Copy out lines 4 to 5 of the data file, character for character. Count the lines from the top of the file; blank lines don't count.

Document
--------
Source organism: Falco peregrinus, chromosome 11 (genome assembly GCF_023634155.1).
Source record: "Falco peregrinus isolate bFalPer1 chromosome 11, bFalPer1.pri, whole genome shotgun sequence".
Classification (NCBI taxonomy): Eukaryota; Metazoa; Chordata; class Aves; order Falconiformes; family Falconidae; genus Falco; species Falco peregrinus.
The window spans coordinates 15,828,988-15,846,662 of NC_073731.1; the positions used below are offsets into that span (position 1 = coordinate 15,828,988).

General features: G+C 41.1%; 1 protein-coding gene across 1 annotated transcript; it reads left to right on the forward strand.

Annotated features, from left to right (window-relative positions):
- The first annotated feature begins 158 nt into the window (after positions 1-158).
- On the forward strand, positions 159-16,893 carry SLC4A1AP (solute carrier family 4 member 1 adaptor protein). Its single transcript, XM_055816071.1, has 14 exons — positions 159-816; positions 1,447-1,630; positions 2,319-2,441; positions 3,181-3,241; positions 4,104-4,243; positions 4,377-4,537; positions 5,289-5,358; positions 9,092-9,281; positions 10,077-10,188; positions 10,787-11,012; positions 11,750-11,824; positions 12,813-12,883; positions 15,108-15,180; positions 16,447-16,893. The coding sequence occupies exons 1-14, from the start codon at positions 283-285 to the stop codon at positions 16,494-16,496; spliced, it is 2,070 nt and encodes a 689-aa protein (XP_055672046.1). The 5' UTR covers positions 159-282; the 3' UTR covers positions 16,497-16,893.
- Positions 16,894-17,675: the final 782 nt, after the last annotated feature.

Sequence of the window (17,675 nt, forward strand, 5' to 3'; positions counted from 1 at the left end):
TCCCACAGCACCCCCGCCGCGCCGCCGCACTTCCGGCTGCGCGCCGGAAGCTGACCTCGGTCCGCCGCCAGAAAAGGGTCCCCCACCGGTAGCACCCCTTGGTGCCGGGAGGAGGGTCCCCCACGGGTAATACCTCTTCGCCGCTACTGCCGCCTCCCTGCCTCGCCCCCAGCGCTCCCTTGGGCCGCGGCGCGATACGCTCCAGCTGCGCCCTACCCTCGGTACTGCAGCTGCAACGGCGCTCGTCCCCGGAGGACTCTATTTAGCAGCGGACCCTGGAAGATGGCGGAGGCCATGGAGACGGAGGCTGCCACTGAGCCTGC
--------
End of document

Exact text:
The window spans coordinates 15,828,988-15,846,662 of NC_073731.1; the positions used below are offsets into that span (position 1 = coordinate 15,828,988).

General features: G+C 41.1%; 1 protein-coding gene across 1 annotated transcript; it reads left to right on the forward strand.